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Why METRO's Item-Level RFID Deployment Matters
German retailer METRO last week unveiled an item-level deployment for men's apparel at its high-end Galeria Kaufhof retail store in Essen, Germany. For more on the details, see Friday's . Today's article highlights reasons why the deployment matters.
Sep 24, 2007—This article was originally published by RFID Update.
September 24, 2007—German retailer METRO last week unveiled an item-level deployment for men's apparel at its high-end Galeria Kaufhof retail store in Essen, Germany. RFID solutions provider Checkpoint Systems, Gen2 chip and reader manufacturer Impinj, and RFID network infrastructure provider Reva Systems all worked closely with METRO on the deployment. For more on the details, see Friday's METRO Unveils Warehouse-to-Checkout RFID System. Following is a list of reasons why the deployment matters.
First item-level retail deployment of its kind.
Individually tagged men's apparel items are tracked from the distribution center to the Kaufhof back room to the store floor, at numerous points around the store floor including the dressing rooms, all the way to the point of sale. By integrating many of the leading RFID retail applications in one system -- item-level tagging, supply chain visibility, back room inventory visibility, smart shelves, interactive mirrors that make cross-sell recommendations, point of sale (POS), and theft prevention -- the system manifests a vision for track-and-trace retail long held by RFID technologists but never executed so comprehensively.
Tight EPC integration.
"To me, the most exciting thing with Kaufhof is that METRO went with all the EPC ratified standards," Reva chairman and co-founder Ashley Stephenson commented to RFID Update. Indeed, the deployment relies not just on Gen2, but LLRP, ALE, and EPCIS as well. LLRP is used for interfacing with the readers, ALE for obtaining and formatting RFID-generated data, and EPCIS for data transfer and sharing. By incorporating the full suite of EPCglobal RFID standards in one system, Kaufhof is a showcase for the potential of EPC. Stephenson also noted that Kaufhof represents a first in its usage of LLRP, a standard ratified only earlier this year.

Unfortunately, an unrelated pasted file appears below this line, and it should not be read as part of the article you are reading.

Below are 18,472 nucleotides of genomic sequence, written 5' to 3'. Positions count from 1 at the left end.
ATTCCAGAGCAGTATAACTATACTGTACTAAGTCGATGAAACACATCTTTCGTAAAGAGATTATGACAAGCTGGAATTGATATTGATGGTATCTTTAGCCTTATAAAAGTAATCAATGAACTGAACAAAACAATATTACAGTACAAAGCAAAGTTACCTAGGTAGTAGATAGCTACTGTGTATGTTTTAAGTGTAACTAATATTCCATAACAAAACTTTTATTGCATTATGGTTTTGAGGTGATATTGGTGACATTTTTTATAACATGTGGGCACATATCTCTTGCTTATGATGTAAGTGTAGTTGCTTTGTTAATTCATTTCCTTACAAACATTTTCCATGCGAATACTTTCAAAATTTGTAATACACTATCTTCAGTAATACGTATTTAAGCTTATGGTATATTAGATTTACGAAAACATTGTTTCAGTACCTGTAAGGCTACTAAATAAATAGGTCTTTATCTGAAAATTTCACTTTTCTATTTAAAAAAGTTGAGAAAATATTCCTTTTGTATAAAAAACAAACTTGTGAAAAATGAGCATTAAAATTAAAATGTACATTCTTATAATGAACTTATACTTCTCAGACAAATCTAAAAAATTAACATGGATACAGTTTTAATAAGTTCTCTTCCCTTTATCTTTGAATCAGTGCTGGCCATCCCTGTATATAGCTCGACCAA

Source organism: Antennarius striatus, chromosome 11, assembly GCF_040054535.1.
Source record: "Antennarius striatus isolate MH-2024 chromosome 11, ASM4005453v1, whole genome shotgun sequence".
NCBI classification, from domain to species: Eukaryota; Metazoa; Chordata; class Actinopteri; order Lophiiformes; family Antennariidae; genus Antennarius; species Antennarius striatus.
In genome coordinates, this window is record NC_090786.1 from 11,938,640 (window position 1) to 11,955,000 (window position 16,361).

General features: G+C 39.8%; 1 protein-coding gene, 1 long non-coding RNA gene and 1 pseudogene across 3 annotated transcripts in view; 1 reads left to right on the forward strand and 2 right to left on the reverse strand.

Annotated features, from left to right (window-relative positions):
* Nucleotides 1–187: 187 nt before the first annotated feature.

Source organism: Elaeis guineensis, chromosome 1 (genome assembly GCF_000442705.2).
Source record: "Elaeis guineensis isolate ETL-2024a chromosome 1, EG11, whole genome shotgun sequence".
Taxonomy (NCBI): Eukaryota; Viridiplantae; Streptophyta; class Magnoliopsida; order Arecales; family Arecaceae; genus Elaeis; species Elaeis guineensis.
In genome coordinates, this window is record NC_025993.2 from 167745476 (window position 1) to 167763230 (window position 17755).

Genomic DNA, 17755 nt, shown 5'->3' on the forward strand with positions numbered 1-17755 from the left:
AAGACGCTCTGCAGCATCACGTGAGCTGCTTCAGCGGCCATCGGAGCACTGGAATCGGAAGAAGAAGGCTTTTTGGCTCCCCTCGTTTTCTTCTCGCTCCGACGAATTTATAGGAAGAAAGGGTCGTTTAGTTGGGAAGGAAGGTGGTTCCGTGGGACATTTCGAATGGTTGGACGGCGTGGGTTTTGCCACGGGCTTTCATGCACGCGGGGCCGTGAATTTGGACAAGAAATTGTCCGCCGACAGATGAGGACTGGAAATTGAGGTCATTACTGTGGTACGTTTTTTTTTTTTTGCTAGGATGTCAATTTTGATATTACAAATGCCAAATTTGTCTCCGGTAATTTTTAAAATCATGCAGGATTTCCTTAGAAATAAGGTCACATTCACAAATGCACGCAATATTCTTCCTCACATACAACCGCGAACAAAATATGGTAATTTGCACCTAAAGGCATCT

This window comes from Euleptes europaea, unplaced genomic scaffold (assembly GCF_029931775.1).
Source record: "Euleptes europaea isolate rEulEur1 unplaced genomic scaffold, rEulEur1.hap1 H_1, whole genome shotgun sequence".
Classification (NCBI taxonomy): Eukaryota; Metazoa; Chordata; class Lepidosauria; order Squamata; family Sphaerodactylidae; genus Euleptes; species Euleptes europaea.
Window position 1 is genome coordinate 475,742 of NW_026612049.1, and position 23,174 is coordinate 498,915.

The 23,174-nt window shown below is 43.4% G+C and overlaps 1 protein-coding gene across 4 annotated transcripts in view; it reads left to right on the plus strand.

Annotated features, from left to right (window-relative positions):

Heavy use of near-field UHF.
Near-field UHF plays a major role at Kaufhof. Recall that near-field UHF, versus its more commonly deployed sibling far-field UHF, has been championed by Impinj and others as a suitable technology for Gen2 item-level tagging in apparel, pharmaceuticals, and other applications.
At Kaufhof, near-field UHF offered METRO a more tightly-controlled read field that was critical in areas like point of sale and smart shelves. "In order to confine the read zone so that only the correct garments were read (e.g., at point of sale terminals, on display shelves), it is necessary to use the near field. Also, reading closely stacked garments on the display tables and at point of sale requires using near field," explained Impinj co-founder and CTO Chris Diorio in an email. "However, there are points within the store where a more wide range of garments should be read and the far field was employed. We expect that a mix of far and near field will be implemented in many retail environments in the future."
Note that both near-field and far-field UHF use the same tags and readers; only the reader antennas differ.
Excellent performance. In Europe.
METRO had defined performance criteria that the participating vendors had to meet. According to Diorio, those criteria were met and exceeded. "Everyone on this project was incredibly happy," he said. "The readability is exceptionally good, in general 99.9 percent. It's way above METRO's minimum read criteria at every read point in the store."
This showing is made all the more impressive by its European setting. Recall that Gen2 RFID deployments in Europe have historically been challenged by restrictions on radio frequency transmissions. However, those challenges may soon be a thing of the past. Diorio explained that vastly improved European regulations are in the final stages of ratification, and that they are actually designed around optimal RFID performance. While formal approval of the new regulations isn't expected until this coming January, METRO was able to get a waiver and allowed to design the Kaufhof deployment under the new rules. "The new European regulatory requirements are really fantastic," commented Diorio. "They provide the best RFID performance worldwide."
Thus, assuming the new regulations pass as everyone expects they will, the Kaufhof deployment may represent the nail in the coffin for an "RF-unfriendly" Europe.
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